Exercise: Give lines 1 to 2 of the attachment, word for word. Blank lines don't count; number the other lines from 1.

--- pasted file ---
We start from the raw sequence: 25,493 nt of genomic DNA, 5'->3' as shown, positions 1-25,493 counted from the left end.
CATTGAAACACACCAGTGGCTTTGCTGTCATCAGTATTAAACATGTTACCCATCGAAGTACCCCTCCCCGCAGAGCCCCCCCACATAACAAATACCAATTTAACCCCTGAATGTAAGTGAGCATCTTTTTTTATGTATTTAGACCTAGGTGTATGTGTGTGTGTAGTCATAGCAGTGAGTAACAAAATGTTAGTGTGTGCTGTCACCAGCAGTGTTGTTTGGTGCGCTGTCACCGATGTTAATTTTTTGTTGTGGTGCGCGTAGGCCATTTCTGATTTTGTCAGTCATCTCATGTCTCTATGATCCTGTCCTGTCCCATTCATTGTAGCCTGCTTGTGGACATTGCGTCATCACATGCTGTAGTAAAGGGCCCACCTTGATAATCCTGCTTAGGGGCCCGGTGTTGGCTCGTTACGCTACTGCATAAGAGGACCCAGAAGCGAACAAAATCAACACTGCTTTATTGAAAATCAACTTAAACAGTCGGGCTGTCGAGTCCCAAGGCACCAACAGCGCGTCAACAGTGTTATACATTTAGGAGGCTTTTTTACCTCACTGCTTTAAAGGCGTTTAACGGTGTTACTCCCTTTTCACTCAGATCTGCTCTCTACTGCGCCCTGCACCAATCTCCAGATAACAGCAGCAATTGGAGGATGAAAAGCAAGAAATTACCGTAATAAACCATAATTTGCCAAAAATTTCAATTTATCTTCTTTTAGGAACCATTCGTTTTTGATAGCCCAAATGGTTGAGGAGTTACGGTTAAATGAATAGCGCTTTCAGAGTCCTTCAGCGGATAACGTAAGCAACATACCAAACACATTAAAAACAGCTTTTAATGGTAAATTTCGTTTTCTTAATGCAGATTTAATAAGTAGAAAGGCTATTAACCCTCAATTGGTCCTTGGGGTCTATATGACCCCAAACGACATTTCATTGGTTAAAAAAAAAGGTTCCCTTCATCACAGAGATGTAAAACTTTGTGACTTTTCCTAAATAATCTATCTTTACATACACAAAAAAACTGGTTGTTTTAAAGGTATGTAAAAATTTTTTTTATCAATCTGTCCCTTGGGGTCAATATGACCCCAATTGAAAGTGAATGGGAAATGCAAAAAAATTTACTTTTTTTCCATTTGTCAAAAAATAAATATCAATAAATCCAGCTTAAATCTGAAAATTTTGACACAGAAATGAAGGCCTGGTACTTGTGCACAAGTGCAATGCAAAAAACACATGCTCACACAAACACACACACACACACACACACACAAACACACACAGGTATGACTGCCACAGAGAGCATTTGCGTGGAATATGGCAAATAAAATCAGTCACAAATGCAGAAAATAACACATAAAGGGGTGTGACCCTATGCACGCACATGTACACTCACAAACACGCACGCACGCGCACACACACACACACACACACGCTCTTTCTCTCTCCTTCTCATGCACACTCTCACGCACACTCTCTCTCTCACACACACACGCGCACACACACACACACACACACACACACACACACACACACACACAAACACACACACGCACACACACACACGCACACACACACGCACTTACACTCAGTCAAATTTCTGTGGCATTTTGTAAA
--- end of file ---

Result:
We start from the raw sequence: 25,493 nt of genomic DNA, 5'->3' as shown, positions 1-25,493 counted from the left end.
CATTGAAACACACCAGTGGCTTTGCTGTCATCAGTATTAAACATGTTACCCATCGAAGTACCCCTCCCCGCAGAGCCCCCCCACATAACAAATACCAATTTAACCCCTGAATGTAAGTGAGCATCTTTTTTTATGTATTTAGACCTAGGTGTATGTGTGTGTGTAGTCATAGCAGTGAGTAACAAAATGTTAGTGTGTGCTGTCACCAGCAGTGTTGTTTGGTGCGCTGTCACCGATGTTAATTTTTTGTTGTGGTGCGCGTAGGCCATTTCTGATTTTGTCAGTCATCTCATGTCTCTATGATCCTGTCCTGTCCCATTCATTGTAGCCTGCTTGTGGACATTGCGTCATCACATGCTGTAGTAAAGGGCCCACCTTGATAATCCTGCTTAGGGGCCCGGTGTTGGCTCGTTACGCTACTGCATAAGAGGACCCAGAAGCGAACAAAATCAACACTGCTTTATTGAAAATCAACTTAAACAGTCGGGCTGTCGAGTCCCAAGGCACCAACAGCGCGTCAACAGTGTTATACATTTAGGAGGCTTTTTTACCTCACTGCTTTAAAGGCGTTTAACGGTGTTACTCCCTTTTCACTCAGATCTGCTCTCTACTGCGCCCTGCACCAATCTCCAGATAACAGCAGCAATTGGAGGATGAAAAGCAAGAAATTACCGTAATAAACCATAATTTGCCAAAAATTTCAATTTATCTTCTTTTAGGAACCATTCGTTTTTGATAGCCCAAATGGTTGAGGAGTTACGGTTAAATGAATAGCGCTTTCAGAGTCCTTCAGCGGATAACGTAAGCAACATACCAAACACATTAAAAACAGCTTTTAATGGTAAATTTCGTTTTCTTAATGCAGATTTAATAAGTAGAAAGGCTATTAACCCTCAATTGGTCCTTGGGGTCTATATGACCCCAAACGACATTTCATTGGTTAAAAAAAAAGGTTCCCTTCATCACAGAGATGTAAAACTTTGTGACTTTTCCTAAATAATCTATCTTTACATACACAAAAAAACTGGTTGTTTTAAAGGTATGTAAAAATTTTTTTTATCAATCTGTCCCTTGGGGTCAATATGACCCCAATTGAAAGTGAATGGGAAATGCAAAAAAATTTACTTTTTTTCCATTTGTCAAAAAATAAATATCAATAAATCCAGCTTAAATCTGAAAATTTTGACACAGAAATGAAGGCCTGGTACTTGTGCACAAGTGCAATGCAAAAAACACATGCTCACACAAACACACACACACACACACACACACAAACACACACAGGTATGACTGCCACAGAGAGCATTTGCGTGGAATATGGCAAATAAAATCAGTCACAAATGCAGAAAATAACACATAAAGGGGTGTGACCCTATGCACGCACATGTACACTCACAAACACGCACGCACGCGCACACACACACACACACACACGCTCTTTCTCTCTCCTTCTCATGCACACTCTCACGCACACTCTCTCTCTCACACACACACGCGCACACACACACACACACACACACACACACACACACACACACACAAACACACACACGCACACACACACACGCACACACACACGCACTTACACTCAGTCAAATTTCTGTGGCATTTTGTAAA